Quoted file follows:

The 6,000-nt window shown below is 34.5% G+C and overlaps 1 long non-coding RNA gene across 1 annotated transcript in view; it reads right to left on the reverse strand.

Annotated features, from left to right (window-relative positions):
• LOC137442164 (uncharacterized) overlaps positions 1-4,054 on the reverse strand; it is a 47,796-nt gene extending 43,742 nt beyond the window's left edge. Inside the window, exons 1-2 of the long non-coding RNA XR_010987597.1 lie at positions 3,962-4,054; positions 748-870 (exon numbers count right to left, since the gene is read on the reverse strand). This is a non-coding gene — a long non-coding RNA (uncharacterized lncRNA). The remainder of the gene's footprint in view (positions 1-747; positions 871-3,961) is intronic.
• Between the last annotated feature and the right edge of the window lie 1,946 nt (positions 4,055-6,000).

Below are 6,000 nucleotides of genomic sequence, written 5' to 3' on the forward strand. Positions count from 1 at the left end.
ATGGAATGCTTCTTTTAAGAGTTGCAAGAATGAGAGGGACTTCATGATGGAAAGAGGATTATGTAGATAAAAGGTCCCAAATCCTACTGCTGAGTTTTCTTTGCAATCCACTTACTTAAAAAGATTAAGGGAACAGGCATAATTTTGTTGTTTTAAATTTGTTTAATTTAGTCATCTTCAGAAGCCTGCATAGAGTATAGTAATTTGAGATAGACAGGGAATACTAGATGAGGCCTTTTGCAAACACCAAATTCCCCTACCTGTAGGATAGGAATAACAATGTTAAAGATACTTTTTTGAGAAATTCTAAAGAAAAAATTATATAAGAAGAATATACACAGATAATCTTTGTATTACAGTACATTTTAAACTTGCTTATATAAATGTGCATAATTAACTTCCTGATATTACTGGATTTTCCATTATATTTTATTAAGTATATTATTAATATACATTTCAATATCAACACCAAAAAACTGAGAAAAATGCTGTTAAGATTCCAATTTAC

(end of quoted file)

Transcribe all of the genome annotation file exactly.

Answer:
The 6,000-nt window shown below is 34.5% G+C and overlaps 1 long non-coding RNA gene across 1 annotated transcript in view; it reads right to left on the reverse strand.

Annotated features, from left to right (window-relative positions):
• LOC137442164 (uncharacterized) overlaps positions 1-4,054 on the reverse strand; it is a 47,796-nt gene extending 43,742 nt beyond the window's left edge. Inside the window, exons 1-2 of the long non-coding RNA XR_010987597.1 lie at positions 3,962-4,054; positions 748-870 (exon numbers count right to left, since the gene is read on the reverse strand). This is a non-coding gene — a long non-coding RNA (uncharacterized lncRNA). The remainder of the gene's footprint in view (positions 1-747; positions 871-3,961) is intronic.
• Between the last annotated feature and the right edge of the window lie 1,946 nt (positions 4,055-6,000).

Below are 6,000 nucleotides of genomic sequence, written 5' to 3' on the forward strand. Positions count from 1 at the left end.
ATGGAATGCTTCTTTTAAGAGTTGCAAGAATGAGAGGGACTTCATGATGGAAAGAGGATTATGTAGATAAAAGGTCCCAAATCCTACTGCTGAGTTTTCTTTGCAATCCACTTACTTAAAAAGATTAAGGGAACAGGCATAATTTTGTTGTTTTAAATTTGTTTAATTTAGTCATCTTCAGAAGCCTGCATAGAGTATAGTAATTTGAGATAGACAGGGAATACTAGATGAGGCCTTTTGCAAACACCAAATTCCCCTACCTGTAGGATAGGAATAACAATGTTAAAGATACTTTTTTGAGAAATTCTAAAGAAAAAATTATATAAGAAGAATATACACAGATAATCTTTGTATTACAGTACATTTTAAACTTGCTTATATAAATGTGCATAATTAACTTCCTGATATTACTGGATTTTCCATTATATTTTATTAAGTATATTATTAATATACATTTCAATATCAACACCAAAAAACTGAGAAAAATGCTGTTAAGATTCCAATTTAC